STOURBRIDGE has retained its Fairtrade Town status.

The National Fairtrade Foundation has renewed the town's status thanks to strong local support of the Fairtrade initiative over the last two years and the backing of the Stourbridge Fairtrade Town Group by Dudley Council.

People, shops, schools, churches and organisations across Stourbridge have helped the group to promote Fairtrade by stocking Fairtrade Goods, putting up displays about Fairtrade, running competitions or promoting the benefits of Fairtrade - which aims to bring about fair prices for growers in the developing world.

As well as supermarkets smaller shops like Stourbridge Health Store in Victoria Passage, Ecomaniax and Fair and Square in the Ryemarket all stock Fairtrade and ethically produced goods.

Dudley Council is also a Fairtrade Council and supports Fairtrade within the authority and promotes events run by the borough’s two Fairtrade towns, Stourbridge and Sedgley, during Fairtrade Fortnight.

Councillor Patrick Harley, leader of Dudley Council, praised the efforts of the Stourbridge Fairtrade group "for their continuing hard work and dedication to championing Fairtrade" and he added: "This is a challenging time for all of us, but it’s heartening to see what committed people can do to improve working and living conditions for people on the other side of the world and is another example of how the people of the borough are compassionate and doing what they can for those in need."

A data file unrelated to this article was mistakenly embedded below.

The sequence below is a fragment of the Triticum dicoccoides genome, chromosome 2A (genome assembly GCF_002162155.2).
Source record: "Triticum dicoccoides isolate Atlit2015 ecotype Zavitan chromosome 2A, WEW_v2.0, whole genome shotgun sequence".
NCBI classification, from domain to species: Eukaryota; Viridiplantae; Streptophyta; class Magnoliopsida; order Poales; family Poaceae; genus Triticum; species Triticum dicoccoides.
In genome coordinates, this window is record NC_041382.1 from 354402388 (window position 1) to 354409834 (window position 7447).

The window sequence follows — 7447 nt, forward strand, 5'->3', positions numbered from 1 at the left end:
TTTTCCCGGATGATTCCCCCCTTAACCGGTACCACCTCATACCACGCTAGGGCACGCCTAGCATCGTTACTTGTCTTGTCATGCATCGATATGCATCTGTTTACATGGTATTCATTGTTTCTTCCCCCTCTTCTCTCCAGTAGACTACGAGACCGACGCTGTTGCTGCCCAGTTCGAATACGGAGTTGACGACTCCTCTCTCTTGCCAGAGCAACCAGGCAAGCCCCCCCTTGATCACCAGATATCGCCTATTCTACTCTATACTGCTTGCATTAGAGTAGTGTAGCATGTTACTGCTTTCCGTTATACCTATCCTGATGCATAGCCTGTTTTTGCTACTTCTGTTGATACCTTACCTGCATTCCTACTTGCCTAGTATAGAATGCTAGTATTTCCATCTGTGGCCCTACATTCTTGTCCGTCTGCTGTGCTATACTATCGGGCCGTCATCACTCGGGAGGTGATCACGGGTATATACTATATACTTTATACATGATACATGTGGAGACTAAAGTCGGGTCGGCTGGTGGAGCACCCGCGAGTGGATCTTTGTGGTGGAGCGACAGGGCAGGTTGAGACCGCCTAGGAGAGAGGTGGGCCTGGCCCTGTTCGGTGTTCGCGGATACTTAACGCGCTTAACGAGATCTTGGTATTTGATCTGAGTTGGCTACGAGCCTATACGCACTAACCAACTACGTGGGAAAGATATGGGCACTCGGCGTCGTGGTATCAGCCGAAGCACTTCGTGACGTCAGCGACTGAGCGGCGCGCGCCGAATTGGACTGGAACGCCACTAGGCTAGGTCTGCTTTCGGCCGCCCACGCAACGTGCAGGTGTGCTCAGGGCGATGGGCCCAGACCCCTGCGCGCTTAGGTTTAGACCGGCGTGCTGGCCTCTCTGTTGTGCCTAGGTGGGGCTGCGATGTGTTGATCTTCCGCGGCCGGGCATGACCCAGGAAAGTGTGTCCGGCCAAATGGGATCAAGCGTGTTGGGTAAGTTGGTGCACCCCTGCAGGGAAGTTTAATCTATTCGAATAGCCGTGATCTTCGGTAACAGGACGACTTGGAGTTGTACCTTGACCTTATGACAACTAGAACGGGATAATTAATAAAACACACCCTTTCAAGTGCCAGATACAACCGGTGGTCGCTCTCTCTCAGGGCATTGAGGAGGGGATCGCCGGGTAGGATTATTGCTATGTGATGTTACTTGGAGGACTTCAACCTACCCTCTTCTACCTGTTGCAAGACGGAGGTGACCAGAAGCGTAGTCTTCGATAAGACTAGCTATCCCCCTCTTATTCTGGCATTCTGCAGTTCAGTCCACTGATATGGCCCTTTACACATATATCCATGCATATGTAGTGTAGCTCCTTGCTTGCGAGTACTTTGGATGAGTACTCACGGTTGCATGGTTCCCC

Kate Williamson-Smith, a member of Stourbridge Fairtrade, said: "We will be celebrating 10 years as a Fairtrade Town in September and the support of so many Stourbridge folk for Fairtrade could be seen at the recent Coffee Morning and Chocolate Tasting Event at St Thomas’s Church Hall on February 29.

"The event was buzzing and a great success thanks so much to everyone who came and supported it.

"Local schools, Brownies and Guides and Sunday schools produced wonderful, colourful art works on the theme of chocolate growers in West Africa. Local stores such as Waitrose and Tesco donated Fairtrade chocolate and we also had Fairtrade chocolates and chocolate drinks from Aldi, Sainsbury’s, and the Co-Op for tasting.

"Fair and Square in The Ryemarket displayed a tall cocoa tree created by the children at St James’s Primary School in Wollaston. Sarah Mason, deputy head at St James’s, helped so much to create the art exhibition.

"All our supporters bring fairness and flourishing to growers around the world."

To find out more about the Stourbridge Fairtrade group, and their campaign to help keep Kit Kat Fairtrade after Nestle announced the popular chocolate treats would no longer be made with Fairtrade cocoa and sugar, visit the group's Facebook page and for more information on Fairtrade check out